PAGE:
The Pacific

The Pacific war started on December 7th 1941 when Japan launched an unprovoked attack on the United States naval base of Pearl Harbour seeking to destroy the American Pacific fleet based there.

The attack on Pearl Harbour was deemed a success by the Japanese in that it destroyed substantial elements of the American Pacific Fleet. It was, however, a massive failure in that it failed to eliminate the American aircraft carriers, that were at sea, or critical infrastructure such as fuel depots and service installations. More importantly it galvanised the American people into unilateral action against the Axis powers.

Mitsubishi A6M Zero

The Mitsubishi A6M Type 0 (Zero) was introduced by the Japanese Navy early in World War Two. At this time it was probably the best carrier based fighter in the world due to its long range and superb maneuverability. As the war progressed the disadvantages of the Zero became obvious and it suffered high casualty rates. It was poorly protected and became outclassed by newer Allied aircraft that were being flown with new tactics specifically developed to combat the Zero.

Air power was a critical factor in the Pacific campaigns. Aircraft carriers were a key element in providing the American fleet with the potential to attack targets over the horizon. There were a number of carrier actions during the war, the most notable being the Battle of Midway, during June 1942, when aircraft from the American carriers: Yorktown, Hornet and Enterprise sank four Japanese carriers for the loss of Yorktown.

The USS Hornet was of a class of warships that was specifically developed for operations as an aircraft carrier. The Class also included USS Yorktown and USS Enterprise. Hornet was the carrier chosen to launch the Doolittle Raid, on April 18th 1942, when a squadron of B25's made a one way trip to bomb Tokyo in retaliation for the Pearl harbour raid of December 1941.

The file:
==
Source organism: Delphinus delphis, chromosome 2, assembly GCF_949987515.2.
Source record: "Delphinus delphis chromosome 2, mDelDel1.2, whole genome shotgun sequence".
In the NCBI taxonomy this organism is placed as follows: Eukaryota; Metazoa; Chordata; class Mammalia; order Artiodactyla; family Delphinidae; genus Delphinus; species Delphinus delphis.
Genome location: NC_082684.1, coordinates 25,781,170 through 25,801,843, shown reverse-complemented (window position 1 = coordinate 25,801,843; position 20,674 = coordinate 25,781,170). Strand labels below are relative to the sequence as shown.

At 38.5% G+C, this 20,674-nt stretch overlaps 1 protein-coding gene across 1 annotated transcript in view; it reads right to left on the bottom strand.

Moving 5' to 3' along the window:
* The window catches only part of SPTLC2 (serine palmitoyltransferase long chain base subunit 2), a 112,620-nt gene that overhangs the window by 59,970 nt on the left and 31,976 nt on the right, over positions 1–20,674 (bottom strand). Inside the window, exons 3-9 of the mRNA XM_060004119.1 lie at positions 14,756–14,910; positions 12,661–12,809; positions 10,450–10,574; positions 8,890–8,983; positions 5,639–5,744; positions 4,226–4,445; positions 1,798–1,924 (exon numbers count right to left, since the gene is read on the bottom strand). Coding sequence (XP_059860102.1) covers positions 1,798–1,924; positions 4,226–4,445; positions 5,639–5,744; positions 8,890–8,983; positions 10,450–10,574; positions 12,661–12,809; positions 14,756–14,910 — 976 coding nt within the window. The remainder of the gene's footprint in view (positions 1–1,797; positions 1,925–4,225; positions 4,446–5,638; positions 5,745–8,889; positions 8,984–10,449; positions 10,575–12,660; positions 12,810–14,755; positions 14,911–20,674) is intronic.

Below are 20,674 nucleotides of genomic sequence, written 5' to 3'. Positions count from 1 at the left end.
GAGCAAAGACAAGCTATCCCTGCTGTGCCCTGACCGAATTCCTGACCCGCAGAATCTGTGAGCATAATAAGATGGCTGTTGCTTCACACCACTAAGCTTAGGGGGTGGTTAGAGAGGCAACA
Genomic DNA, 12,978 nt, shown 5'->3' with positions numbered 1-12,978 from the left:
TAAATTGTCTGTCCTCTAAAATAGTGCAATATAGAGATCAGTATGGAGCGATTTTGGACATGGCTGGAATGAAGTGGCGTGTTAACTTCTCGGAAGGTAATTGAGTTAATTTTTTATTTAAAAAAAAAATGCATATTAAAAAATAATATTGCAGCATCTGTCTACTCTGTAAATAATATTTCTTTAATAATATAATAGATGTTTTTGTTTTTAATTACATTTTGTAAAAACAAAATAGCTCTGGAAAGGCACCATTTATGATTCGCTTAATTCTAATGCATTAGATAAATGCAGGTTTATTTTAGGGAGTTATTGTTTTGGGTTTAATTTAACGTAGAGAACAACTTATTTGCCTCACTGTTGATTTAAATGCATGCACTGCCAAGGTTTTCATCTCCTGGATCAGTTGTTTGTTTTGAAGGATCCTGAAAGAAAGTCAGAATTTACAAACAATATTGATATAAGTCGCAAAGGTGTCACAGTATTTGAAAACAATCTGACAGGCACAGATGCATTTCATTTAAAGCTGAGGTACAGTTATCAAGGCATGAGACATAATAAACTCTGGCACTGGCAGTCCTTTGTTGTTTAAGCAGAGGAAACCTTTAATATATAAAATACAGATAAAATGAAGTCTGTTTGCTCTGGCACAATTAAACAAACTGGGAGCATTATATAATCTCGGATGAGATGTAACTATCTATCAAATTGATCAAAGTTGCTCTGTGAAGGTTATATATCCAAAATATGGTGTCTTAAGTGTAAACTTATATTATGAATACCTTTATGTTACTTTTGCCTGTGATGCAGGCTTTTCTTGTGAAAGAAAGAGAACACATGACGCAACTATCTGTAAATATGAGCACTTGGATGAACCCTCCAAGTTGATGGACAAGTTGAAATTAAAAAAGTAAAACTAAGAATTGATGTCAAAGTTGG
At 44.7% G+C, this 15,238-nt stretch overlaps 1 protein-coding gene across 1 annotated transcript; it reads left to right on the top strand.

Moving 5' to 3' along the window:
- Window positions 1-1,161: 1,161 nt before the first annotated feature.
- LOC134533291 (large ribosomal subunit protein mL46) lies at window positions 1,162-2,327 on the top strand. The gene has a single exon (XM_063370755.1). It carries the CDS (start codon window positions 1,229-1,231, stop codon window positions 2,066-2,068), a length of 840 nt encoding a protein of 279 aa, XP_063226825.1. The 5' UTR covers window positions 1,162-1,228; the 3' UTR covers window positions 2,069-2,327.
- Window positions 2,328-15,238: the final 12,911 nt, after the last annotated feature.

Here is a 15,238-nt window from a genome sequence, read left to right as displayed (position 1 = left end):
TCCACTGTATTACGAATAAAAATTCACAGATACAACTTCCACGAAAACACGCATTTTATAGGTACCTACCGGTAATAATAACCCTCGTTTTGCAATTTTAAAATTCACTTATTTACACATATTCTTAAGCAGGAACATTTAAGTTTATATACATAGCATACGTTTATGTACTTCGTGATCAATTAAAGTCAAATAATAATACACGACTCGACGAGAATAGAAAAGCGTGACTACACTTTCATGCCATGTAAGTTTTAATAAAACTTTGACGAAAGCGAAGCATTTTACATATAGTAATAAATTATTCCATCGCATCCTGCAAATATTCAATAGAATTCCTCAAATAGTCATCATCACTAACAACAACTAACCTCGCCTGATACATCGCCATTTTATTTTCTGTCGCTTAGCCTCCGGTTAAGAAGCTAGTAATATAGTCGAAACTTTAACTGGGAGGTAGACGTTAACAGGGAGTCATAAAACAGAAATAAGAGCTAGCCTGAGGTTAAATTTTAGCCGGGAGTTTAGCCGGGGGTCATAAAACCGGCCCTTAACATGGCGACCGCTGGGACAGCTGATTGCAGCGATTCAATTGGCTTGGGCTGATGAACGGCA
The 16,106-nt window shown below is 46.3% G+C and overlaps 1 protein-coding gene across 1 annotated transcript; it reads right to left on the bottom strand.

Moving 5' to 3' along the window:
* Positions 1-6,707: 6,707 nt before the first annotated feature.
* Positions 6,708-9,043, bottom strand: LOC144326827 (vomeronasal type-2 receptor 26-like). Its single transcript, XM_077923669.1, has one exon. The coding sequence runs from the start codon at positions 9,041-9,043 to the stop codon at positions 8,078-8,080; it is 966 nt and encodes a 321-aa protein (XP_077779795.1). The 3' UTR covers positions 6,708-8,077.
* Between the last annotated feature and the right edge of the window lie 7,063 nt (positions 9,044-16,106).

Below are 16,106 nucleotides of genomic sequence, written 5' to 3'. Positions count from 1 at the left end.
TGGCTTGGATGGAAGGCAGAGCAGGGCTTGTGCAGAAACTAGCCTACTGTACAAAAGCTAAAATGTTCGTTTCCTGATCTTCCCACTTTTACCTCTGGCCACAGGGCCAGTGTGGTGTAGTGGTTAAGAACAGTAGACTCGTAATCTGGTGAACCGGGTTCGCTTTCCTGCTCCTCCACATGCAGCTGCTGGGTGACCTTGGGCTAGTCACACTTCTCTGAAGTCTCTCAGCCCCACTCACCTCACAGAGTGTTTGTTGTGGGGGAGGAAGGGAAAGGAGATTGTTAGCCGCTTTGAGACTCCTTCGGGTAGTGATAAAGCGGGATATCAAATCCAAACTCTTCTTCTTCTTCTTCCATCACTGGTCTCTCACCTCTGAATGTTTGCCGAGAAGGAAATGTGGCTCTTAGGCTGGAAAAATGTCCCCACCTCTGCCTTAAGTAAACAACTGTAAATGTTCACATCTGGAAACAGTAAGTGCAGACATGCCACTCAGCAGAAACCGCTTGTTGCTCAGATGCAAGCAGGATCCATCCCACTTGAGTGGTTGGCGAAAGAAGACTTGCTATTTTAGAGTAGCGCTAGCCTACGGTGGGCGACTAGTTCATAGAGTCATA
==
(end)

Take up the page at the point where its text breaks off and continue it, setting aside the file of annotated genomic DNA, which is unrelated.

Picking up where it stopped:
Japan had established a defensive ring of island fortifications around the Pacific. American strategy was to assault some of these and isolate the others, starving the garrisons into submission.

PT Motor Torpedo Boat

PT Boats were small, fast boats used to attack larger ships and perform a variety of clandestine and recovery missions. They were armed with torpedoes, attacking under cover of darkness at fast speed to get close to their target, their low silhouettes making them difficult to detect and aim at accurately.

The F4 Corsair was rated as the best American fighter of the war by its Japanese opponents. Despite being a big fighter it was fast, having a top speed in excess of 680 km/h. Teething troubles meant it wasn't cleared for carrier operations until late 1943. Before that it was operated very successfully by the Marine Corps from land based airfields.

F4 Corsair

The Pacific is huge, with few prepared airfields. Flying boats provided to means to project power to many isolated corners of the war zones that would have been inaccessible to conventional aircraft.

Kawanishi H8K Emily Flying Boat